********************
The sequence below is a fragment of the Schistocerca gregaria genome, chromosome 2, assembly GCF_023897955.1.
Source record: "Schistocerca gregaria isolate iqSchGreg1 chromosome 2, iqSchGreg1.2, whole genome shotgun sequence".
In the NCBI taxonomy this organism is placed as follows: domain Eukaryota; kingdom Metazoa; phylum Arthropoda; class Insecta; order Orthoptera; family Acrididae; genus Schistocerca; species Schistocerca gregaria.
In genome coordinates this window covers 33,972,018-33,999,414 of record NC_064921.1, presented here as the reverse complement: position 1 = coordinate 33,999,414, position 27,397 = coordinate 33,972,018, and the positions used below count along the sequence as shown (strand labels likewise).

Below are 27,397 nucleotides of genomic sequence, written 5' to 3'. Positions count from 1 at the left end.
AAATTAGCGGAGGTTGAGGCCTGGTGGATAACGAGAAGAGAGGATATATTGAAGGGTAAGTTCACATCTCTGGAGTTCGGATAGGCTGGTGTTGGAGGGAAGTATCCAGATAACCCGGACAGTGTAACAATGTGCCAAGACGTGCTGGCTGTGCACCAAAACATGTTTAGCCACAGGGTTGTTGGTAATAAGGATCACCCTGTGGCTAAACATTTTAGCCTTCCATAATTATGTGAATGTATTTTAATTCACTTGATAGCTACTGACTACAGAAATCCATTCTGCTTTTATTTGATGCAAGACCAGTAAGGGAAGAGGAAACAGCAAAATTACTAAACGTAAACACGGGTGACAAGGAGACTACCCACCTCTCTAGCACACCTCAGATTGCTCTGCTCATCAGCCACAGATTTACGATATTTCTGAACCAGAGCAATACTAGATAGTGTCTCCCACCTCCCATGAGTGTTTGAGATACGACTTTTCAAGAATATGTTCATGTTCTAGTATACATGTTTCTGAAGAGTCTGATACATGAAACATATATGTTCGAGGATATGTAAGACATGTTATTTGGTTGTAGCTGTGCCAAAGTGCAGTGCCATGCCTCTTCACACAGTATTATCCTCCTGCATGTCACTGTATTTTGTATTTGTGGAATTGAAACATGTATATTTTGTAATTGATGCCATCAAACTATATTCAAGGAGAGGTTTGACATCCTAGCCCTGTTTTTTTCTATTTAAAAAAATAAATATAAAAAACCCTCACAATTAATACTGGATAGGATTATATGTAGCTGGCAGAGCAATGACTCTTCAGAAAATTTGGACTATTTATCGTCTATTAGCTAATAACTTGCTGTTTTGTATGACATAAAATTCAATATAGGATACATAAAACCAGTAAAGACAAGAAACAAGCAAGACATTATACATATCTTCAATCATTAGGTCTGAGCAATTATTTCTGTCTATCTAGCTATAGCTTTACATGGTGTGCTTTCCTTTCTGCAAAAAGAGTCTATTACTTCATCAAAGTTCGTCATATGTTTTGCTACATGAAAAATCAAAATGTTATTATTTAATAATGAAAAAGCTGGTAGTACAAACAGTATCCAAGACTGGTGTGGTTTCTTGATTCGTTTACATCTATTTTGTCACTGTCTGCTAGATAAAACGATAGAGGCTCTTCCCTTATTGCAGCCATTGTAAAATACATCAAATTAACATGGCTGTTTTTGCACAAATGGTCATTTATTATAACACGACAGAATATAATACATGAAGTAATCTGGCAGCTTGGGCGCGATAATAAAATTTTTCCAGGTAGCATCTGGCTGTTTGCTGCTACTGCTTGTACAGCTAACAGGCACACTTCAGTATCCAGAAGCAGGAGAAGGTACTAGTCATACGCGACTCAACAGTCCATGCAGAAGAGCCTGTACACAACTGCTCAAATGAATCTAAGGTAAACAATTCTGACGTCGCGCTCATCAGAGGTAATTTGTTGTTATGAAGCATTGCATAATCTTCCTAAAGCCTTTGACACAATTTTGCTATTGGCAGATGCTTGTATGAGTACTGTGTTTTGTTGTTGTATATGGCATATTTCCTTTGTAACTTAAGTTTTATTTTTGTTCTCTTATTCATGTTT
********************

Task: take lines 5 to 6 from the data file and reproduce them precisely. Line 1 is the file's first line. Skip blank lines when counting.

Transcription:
Below are 27,397 nucleotides of genomic sequence, written 5' to 3'. Positions count from 1 at the left end.
AAATTAGCGGAGGTTGAGGCCTGGTGGATAACGAGAAGAGAGGATATATTGAAGGGTAAGTTCACATCTCTGGAGTTCGGATAGGCTGGTGTTGGAGGGAAGTATCCAGATAACCCGGACAGTGTAACAATGTGCCAAGACGTGCTGGCTGTGCACCAAAACATGTTTAGCCACAGGGTTGTTGGTAATAAGGATCACCCTGTGGCTAAACATTTTAGCCTTCCATAATTATGTGAATGTATTTTAATTCACTTGATAGCTACTGACTACAGAAATCCATTCTGCTTTTATTTGATGCAAGACCAGTAAGGGAAGAGGAAACAGCAAAATTACTAAACGTAAACACGGGTGACAAGGAGACTACCCACCTCTCTAGCACACCTCAGATTGCTCTGCTCATCAGCCACAGATTTACGATATTTCTGAACCAGAGCAATACTAGATAGTGTCTCCCACCTCCCATGAGTGTTTGAGATACGACTTTTCAAGAATATGTTCATGTTCTAGTATACATGTTTCTGAAGAGTCTGATACATGAAACATATATGTTCGAGGATATGTAAGACATGTTATTTGGTTGTAGCTGTGCCAAAGTGCAGTGCCATGCCTCTTCACACAGTATTATCCTCCTGCATGTCACTGTATTTTGTATTTGTGGAATTGAAACATGTATATTTTGTAATTGATGCCATCAAACTATATTCAAGGAGAGGTTTGACATCCTAGCCCTGTTTTTTTCTATTTAAAAAAATAAATATAAAAAACCCTCACAATTAATACTGGATAGGATTATATGTAGCTGGCAGAGCAATGACTCTTCAGAAAATTTGGACTATTTATCGTCTATTAGCTAATAACTTGCTGTTTTGTATGACATAAAATTCAATATAGGATACATAAAACCAGTAAAGACAAGAAACAAGCAAGACATTATACATATCTTCAATCATTAGGTCTGAGCAATTATTTCTGTCTATCTAGCTATAGCTTTACATGGTGTGCTTTCCTTTCTGCAAAAAGAGTCTATTACTTCATCAAAGTTCGTCATATGTTTTGCTACATGAAAAATCAAAATGTTATTATTTAATAATGAAAAAGCTGGTAGTACAAACAGTATCCAAGACTGGTGTGGTTTCTTGATTCGTTTACATCTATTTTGTCACTGTCTGCTAGATAAAACGATAGAGGCTCTTCCCTTATTGCAGCCATTGTAAAATACATCAAATTAACATGGCTGTTTTTGCACAAATGGTCATTTATTATAACACGACAGAATATAATACATGAAGTAATCTGGCAGCTTGGGCGCGATAATAAAATTTTTCCAGGTAGCATCTGGCTGTTTGCTGCTACTGCTTGTACAGCTAACAGGCACACTTCAGTATCCAGAAGCAGGAGAAGGTACTAGTCATACGCGACTCAACAGTCCATGCAGAAGAGCCTGTACACAACTGCTCAAATGAATCTAAGGTAAACAATTCTGACGTCGCGCTCATCAGAGGTAATTTGTTGTTATGAAGCATTGCATAATCTTCCTAAAGCCTTTGACACAATTTTGCTATTGGCAGATGCTTGTATGAGTACTGTGTTTTGTTGTTGTATATGGCATATTTCCTTTGTAACTTAAGTTTTATTTTTGTTCTCTTATTCATGTTT